Web satirist targets political ‘bogeyman’; Prankster Twitters as Alberta Finance Minister on ‘spoof site’
Tue Jan 26 2010
Byline: Trish Audette
Source: Edmonton Journal
Ted Morton, the self-described “bogeyman” of Alberta politics, has fallen victim to identity theft.
An anonymous Internet satirist has stolen the new finance minister’s name and face to impersonate him on the social media website Twitter.
Calling himself the MLA for “Foothills-Rocky-Satire” (Morton’s riding is Foothills-Rocky View), and painting a moustache on a picture of Morton, the prankster posts comments like, “I’m every liberal’s worst nightmare — a right-winger with a PhD.”
The comments may seem harmless enough, and they riff on Morton’s reputation as a right-wing conservative. But, a government official points out, any of the faux Morton site’s 97 followers could think they are having an online conversation with the finance minister.
When the person who launched the Twitter site MLATedMorton first started posting comments last Tuesday, it looked very much like the real Morton was behind the words.
“There was nothing in there to indicate that it was a spoof site,” said David Sands, who works for Alberta’s public affairs bureau.
After phoning Morton’s office to confirm the minister was not randomly commenting on religion, “Big Labour,” and gay rights, Sands fired off a Twitter demand that the impersonator stop using copyright materials and quit pretending to be the minister.
“The concern is somebody would be confused and misled,” Sands said.
Sands says he hasn’t gotten around to evaluating the quality of the prank. “I haven’t been able to get over my disgust, really.”
Over the weekend, Sands fell victim to a prankster using a Twitter handle so similar to his own that he has decided to stay off the website altogether.
“I’m not going to Tweet again as long as this guy’s out there,” Sands said. He has been using the website to discuss government issues since November.
“It just means a communication tool is no longer open to us.”
Media lawyer Fred Kozak said regular people do have recourse if their names and identities are used for fake Twitter accounts, depending on the nature of the impersonation.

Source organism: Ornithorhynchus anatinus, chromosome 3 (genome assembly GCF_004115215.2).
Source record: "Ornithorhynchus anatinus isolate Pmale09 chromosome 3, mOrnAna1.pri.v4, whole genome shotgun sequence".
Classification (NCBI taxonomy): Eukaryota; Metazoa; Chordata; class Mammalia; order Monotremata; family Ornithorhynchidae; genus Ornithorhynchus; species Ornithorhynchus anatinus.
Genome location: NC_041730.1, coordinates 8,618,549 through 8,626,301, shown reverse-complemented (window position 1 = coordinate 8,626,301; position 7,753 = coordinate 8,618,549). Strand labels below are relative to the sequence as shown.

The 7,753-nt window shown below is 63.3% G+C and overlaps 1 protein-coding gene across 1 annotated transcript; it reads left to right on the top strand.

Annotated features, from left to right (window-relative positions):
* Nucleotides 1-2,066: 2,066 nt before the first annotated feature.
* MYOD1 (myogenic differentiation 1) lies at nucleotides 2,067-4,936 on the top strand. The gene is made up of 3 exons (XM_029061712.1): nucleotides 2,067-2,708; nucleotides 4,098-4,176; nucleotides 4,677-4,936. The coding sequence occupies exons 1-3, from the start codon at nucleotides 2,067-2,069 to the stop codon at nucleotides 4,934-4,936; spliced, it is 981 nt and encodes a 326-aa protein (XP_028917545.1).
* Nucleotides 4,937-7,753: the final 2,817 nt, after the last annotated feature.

“You can’t use a false platform of any kind to defame people,” he said. “For example, rather than saying nasty things about others directly, you (can’t) employ a fake Twitter name to do it.”
It’s sometimes difficult to track down the impersonators behind such online activities, but it is possible to pursue court orders that compel Internet service providers to release their identities.
“Most people in the public spotlight very quickly develop a thick skin …” Kozak said.
“If you take a heavy-handed approach and employ lawyers to write a cease and desist letter or threaten a lawsuit, it almost plays into the hands of the (satirist) in the first place.”
Troy Wason, a social media specialist and former communications adviser to government MLAs, suggested getting into a legal fight over Twitter could be a mistake.
“I think you almost have to laugh at it if you’re the one being satirized,” he said. “They’re looking for a reaction.”
Wason said the fake Twitter handle is the natural evolution of editorial cartoons in the newspaper — so long as they are clearly satirical and actually funny.
“I found after about 15 minutes, (the fake Morton site) was boring,” he said.
“Satire is only funny if it’s actually witty. After a bit, it stopped being witty.”
Morton’s spokesman, Bart Johnson, couldn’t say whether the minister himself finds his moustached Internet doppelganger humorous.
“He generally accepts that parody sites of public figures are pretty common.”